On Wed, 27 Nov 2013, Ted P Gemberling wrote:

> I think the "subjective information"  on Knotts isn't as bad as that for Moon.

  Perhaps we could hinge consideration of such 670 information on how 
necessary it is to identify the person being described.

> But to call Moon a "self-proclaimed [or pseudo-] messiah" is openly 
> contemptuous of the church he founded.

  I wouldn't equate "self-proclaimed" with "pseudo- ."

  Actually it's quite accurate. Moon wrote a book called The Divine 
Principle in which he (the author, Moon) states that he (Moon) was sent 
from the East to be the Messiah and finish Jesus' mission. He was not 
declared as a messiah by anyone before that time, or before his time.

>  Though "pseudo-messiahs" is an established LCSH heading, it strikes me 
> that it would only be safe to use it after a period of decades, at 
> least, after the death of the person.

  I would expect that LC would only apply the term to persons generally and 
BEST known as such.

  Interesting point: I noticed that a key part of a common definition of 
"messiah" is that such a person be "anticipated" or "expected." That would 
not apply to Moon, but it might apply to Hernan Cortez. :)

> In a shorter time frame, the description would be controversial.

  The term "messiah" itself is, as is any religious doctrine, by its very 
nature "controversial", as discussion of who would kill Jesus if he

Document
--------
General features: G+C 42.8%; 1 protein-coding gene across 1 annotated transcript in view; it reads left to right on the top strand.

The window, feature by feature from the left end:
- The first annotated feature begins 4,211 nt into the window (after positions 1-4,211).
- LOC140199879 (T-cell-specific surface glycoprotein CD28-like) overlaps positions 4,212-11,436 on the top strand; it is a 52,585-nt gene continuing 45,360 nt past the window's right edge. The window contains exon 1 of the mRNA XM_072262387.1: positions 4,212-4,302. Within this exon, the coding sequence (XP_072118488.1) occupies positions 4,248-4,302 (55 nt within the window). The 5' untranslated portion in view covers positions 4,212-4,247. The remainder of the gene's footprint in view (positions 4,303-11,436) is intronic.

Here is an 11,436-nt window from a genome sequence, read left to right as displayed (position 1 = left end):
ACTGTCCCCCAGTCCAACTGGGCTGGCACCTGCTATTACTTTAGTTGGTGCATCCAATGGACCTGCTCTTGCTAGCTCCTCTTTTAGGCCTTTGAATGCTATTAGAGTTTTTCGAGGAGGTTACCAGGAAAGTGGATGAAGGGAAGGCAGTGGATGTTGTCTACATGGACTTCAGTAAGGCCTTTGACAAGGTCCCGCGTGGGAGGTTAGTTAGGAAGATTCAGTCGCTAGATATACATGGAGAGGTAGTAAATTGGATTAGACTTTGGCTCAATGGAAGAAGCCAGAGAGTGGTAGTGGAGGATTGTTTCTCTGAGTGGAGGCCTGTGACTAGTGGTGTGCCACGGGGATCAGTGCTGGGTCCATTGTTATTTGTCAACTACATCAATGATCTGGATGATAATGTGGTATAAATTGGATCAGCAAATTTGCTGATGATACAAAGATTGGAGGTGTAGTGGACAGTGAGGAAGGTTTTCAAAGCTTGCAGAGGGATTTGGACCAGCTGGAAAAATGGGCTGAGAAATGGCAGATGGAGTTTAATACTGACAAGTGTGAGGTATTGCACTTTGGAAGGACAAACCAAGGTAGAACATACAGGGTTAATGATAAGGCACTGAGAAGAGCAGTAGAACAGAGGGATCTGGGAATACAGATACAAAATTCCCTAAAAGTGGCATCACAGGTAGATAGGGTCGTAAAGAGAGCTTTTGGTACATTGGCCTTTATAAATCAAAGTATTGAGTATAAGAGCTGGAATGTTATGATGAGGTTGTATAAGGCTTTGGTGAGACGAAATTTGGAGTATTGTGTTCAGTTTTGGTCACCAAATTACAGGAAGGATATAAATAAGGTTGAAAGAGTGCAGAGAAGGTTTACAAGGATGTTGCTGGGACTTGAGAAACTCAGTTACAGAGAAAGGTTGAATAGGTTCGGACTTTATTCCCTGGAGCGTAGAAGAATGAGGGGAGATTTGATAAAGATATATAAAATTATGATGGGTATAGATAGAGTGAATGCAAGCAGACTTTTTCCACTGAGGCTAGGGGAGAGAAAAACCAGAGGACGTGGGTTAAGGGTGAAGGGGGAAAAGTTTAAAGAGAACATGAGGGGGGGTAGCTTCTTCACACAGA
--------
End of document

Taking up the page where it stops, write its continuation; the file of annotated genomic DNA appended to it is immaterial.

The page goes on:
returned indicates.

> I think it might be impossible to make hard and fast rules about this 
> sort of thing.

  Again, I'd suggest including in 670s only information that aids in 
identifying the person involved. Rather than considering "subjective" data 
"controversial", judge it as to whether it is useful for the purpose of an 
authority record.

> It's a matter of "cataloger judgment", as we've long been told. But 
> catalogers do need to have good judgment!

  What is more subjective than determining whether a person possesses "good 

  How about rephrasing that to suggest that a "good" cataloger be 
objective, and then discuss "goodness" with regard to the nature of 

  Ahem. If only we took the effort to set identifiable parameters for 
objectivity and required the same in politics and of the media... or is it 
counter to "human nature" to do so?



  John G. Marr
  Univ. of New Mexico
  Albuquerque, NM 87131
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